According to our research*, while 81% of CEOs see HR playing a critical role in developing business strategy, only 32% of them intend to recruit their next HRD internally.
Why is it that 50% of the CEOs surveyed feel it’s necessary to look outside their company to find the talent to align their people strategy and business challenges? And what is it they are looking for?
Much has been written about HR and its current capability. Common criticisms include that HR is too theoretical, lacks the drive to implement strategy, and is not strong enough in collaborating with senior leadership.
Common criticisms include that HR is too theoretical.
Our insight shows that 58% of CEOs want to see HR acting more as a strategic business partner, 48% want to improve the linkages between people and business issues, and the same number are seeking greater focus on outcomes rather than process.
It is our view that these findings not only define how CEOs want HR to have greater impact within their business but also define the attributes they seek from their next HRD.
Let’s explore these attributes in more detail.
HR leaders must understand the people ‘levers’ that will deliver the outcomes needed within the organisation. They must be able to suck in the data from the environment around them, identify trends, and act on them.
48% [of CEOs] want to improve the linkages between people and business issues.
A recent BBC documentary ‘The age of big data’ highlighted how police departments in California have successfully used data modelling to predict where and when crime is likely to occur, thus allowing a strategic and more effective deployment of police resources. The same principle needs to be applied by HR in the development of its focus areas.
Key questions to be asked include: where are the hotspots for this organisation? What are the people and customer trends the CEO and leadership team need to be aware of? How can we best predict people risks and develop actions to mitigate their impact?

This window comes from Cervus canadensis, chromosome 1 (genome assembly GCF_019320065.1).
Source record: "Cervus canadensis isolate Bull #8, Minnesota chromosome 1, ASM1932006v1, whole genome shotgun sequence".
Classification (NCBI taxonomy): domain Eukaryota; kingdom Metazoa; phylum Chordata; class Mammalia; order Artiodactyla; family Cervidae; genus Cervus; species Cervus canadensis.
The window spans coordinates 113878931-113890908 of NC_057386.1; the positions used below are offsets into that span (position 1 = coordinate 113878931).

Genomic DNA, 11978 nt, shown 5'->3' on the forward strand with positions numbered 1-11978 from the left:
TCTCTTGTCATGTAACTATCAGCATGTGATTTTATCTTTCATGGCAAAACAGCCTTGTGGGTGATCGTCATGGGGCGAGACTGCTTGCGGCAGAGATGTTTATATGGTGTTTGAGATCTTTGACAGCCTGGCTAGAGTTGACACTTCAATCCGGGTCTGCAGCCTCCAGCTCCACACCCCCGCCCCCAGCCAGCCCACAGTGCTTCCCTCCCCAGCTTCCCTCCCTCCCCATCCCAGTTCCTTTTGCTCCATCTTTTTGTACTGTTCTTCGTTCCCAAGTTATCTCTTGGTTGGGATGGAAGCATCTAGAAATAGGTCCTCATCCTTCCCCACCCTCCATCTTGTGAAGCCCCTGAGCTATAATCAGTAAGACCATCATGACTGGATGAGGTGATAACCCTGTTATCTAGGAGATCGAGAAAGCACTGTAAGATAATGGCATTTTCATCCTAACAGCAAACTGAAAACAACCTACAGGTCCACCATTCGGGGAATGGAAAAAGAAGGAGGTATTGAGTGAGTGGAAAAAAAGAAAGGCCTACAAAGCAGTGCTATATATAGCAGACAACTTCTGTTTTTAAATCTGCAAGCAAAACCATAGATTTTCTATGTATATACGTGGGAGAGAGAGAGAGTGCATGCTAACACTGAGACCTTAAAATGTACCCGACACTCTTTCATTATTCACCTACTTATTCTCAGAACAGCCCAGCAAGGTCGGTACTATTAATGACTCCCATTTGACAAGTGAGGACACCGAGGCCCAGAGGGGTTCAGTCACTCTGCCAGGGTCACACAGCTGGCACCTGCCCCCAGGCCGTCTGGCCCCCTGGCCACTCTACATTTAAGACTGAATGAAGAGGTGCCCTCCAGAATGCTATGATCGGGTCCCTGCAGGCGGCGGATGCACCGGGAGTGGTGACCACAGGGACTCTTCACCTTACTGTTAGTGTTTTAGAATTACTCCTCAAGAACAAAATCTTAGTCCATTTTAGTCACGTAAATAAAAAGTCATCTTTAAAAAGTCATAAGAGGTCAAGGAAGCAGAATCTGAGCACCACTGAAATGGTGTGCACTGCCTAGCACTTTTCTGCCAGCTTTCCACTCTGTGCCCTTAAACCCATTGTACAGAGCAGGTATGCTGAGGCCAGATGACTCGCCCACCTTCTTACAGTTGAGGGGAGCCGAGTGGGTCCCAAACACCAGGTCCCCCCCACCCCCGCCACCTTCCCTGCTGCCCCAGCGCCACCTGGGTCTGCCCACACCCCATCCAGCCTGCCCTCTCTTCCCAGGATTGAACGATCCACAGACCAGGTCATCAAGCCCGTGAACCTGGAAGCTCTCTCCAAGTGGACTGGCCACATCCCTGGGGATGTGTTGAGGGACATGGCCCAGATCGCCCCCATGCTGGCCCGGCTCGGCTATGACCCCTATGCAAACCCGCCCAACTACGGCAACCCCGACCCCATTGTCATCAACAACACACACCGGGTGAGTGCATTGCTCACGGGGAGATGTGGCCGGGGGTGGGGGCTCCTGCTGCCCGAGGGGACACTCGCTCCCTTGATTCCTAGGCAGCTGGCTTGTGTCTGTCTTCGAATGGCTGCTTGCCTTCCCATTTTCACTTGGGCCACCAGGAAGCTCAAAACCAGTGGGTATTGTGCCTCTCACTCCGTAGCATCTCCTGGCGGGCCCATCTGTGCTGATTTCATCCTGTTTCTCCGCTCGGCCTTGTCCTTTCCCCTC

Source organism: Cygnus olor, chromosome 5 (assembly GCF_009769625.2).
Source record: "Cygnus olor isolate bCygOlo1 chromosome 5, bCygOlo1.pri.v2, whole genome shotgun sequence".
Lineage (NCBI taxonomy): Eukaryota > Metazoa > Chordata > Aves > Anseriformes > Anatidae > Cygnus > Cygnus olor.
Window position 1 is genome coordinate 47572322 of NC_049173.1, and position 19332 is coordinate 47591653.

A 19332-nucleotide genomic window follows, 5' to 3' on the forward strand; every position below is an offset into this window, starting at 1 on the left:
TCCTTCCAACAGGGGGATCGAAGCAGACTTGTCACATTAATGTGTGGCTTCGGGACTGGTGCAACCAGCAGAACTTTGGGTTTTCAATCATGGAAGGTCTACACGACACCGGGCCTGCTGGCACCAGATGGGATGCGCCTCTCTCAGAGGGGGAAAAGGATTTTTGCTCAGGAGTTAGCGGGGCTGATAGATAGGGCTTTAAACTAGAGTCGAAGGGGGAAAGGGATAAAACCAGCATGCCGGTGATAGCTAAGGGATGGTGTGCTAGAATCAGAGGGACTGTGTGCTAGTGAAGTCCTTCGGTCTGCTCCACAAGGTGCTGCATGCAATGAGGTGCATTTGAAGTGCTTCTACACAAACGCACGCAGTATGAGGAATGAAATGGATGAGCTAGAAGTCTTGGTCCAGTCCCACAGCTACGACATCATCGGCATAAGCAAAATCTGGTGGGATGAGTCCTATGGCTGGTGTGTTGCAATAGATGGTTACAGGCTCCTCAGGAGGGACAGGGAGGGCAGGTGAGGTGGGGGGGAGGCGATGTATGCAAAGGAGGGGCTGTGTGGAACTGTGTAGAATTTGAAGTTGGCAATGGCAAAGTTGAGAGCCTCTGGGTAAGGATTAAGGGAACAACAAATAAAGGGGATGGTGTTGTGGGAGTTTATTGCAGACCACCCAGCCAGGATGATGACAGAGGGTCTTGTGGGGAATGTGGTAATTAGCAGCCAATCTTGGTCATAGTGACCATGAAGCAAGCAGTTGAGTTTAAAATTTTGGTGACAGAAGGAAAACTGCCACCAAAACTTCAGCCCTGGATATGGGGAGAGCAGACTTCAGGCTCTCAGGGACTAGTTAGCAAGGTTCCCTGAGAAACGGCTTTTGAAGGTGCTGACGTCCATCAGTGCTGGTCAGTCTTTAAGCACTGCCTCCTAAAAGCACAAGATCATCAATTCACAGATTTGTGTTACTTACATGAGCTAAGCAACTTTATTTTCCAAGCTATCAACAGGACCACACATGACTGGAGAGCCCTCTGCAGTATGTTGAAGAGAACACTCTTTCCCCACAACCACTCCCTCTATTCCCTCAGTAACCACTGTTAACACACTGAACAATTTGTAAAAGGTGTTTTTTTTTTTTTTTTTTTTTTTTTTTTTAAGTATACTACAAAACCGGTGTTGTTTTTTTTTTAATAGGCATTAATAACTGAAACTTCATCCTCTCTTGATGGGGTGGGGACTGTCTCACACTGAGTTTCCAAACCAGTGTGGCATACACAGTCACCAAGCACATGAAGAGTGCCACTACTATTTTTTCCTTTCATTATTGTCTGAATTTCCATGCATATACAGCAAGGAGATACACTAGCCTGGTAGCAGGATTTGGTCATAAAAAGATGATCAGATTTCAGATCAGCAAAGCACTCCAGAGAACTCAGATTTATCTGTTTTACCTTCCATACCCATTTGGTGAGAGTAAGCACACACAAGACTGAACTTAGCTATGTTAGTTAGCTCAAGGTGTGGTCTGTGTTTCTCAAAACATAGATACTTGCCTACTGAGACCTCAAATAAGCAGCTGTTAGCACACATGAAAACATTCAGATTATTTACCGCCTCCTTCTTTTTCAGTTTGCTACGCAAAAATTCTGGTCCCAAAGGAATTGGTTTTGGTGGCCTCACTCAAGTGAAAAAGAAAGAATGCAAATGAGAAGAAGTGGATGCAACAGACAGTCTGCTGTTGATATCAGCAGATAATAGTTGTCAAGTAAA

Regulatory frameworks governing businesses and employment are complex and the penalties for non-compliance are increasing – the living wage and gender pay gap being just two recent examples. HR leaders will need to point out the benefits of compliance rather than hiding behind the letter of the law.
One HRD in the banking sector recently told us how she was planning to effectively implement the new Senior Managers and Certification regime at her organisation.
She spoke of the Executive Team’s concern that it would generate excessive paperwork that may hinder the bank’s operational effectiveness.
Her challenge is to ensure the bank creates a culture of accountability rather than one of process compliance that, in all likelihood, would serve only to defeat the purpose of the legislation.
She has since reached out across her HR contacts in the banking industry and is planning a series of cross-sector workshops with senior management to discuss their concerns and develop protocols.
Gaining these insights from other banks about how they are planning to respond, as well as dealing upfront with the nervousness of senior figures about the regulation, demonstrates the Navigator’s ability to synthesise the legal landscape into a story that clarifies the real value within the new legislation.
HR needs to link business strategy to innovative practices that will differentiate their organisation in the market place. It must build platforms that enable the company to win the war for talent, and build/retain a workforce that will best serve it during both prosperous and hard times.